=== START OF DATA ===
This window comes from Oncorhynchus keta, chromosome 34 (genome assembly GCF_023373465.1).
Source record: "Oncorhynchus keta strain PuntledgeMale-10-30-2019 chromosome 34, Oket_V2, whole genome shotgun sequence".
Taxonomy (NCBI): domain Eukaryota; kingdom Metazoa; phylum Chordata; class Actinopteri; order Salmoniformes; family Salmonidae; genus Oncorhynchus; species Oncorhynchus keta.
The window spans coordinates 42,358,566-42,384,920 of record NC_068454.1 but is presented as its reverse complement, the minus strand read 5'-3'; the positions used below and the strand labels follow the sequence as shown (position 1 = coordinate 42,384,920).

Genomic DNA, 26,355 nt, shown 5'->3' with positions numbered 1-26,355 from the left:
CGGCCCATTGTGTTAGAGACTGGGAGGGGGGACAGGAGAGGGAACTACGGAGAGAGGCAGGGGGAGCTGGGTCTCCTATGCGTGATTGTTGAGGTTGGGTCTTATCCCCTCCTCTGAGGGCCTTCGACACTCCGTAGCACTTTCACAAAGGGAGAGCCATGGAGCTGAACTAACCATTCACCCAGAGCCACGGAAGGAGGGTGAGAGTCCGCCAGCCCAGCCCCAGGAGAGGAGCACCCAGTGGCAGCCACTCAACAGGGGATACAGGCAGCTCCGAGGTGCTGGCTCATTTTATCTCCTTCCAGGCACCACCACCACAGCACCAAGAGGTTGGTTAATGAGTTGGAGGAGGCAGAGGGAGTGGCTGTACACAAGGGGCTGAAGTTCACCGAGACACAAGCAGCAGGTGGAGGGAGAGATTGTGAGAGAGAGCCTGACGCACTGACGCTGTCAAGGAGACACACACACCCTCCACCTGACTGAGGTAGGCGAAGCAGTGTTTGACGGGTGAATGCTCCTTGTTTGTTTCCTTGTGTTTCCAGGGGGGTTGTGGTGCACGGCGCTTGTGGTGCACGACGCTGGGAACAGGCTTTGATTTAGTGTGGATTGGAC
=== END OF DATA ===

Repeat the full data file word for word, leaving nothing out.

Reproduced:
This window comes from Oncorhynchus keta, chromosome 34 (genome assembly GCF_023373465.1).
Source record: "Oncorhynchus keta strain PuntledgeMale-10-30-2019 chromosome 34, Oket_V2, whole genome shotgun sequence".
Taxonomy (NCBI): domain Eukaryota; kingdom Metazoa; phylum Chordata; class Actinopteri; order Salmoniformes; family Salmonidae; genus Oncorhynchus; species Oncorhynchus keta.
The window spans coordinates 42,358,566-42,384,920 of record NC_068454.1 but is presented as its reverse complement, the minus strand read 5'-3'; the positions used below and the strand labels follow the sequence as shown (position 1 = coordinate 42,384,920).

Genomic DNA, 26,355 nt, shown 5'->3' with positions numbered 1-26,355 from the left:
CGGCCCATTGTGTTAGAGACTGGGAGGGGGGACAGGAGAGGGAACTACGGAGAGAGGCAGGGGGAGCTGGGTCTCCTATGCGTGATTGTTGAGGTTGGGTCTTATCCCCTCCTCTGAGGGCCTTCGACACTCCGTAGCACTTTCACAAAGGGAGAGCCATGGAGCTGAACTAACCATTCACCCAGAGCCACGGAAGGAGGGTGAGAGTCCGCCAGCCCAGCCCCAGGAGAGGAGCACCCAGTGGCAGCCACTCAACAGGGGATACAGGCAGCTCCGAGGTGCTGGCTCATTTTATCTCCTTCCAGGCACCACCACCACAGCACCAAGAGGTTGGTTAATGAGTTGGAGGAGGCAGAGGGAGTGGCTGTACACAAGGGGCTGAAGTTCACCGAGACACAAGCAGCAGGTGGAGGGAGAGATTGTGAGAGAGAGCCTGACGCACTGACGCTGTCAAGGAGACACACACACCCTCCACCTGACTGAGGTAGGCGAAGCAGTGTTTGACGGGTGAATGCTCCTTGTTTGTTTCCTTGTGTTTCCAGGGGGGTTGTGGTGCACGGCGCTTGTGGTGCACGACGCTGGGAACAGGCTTTGATTTAGTGTGGATTGGAC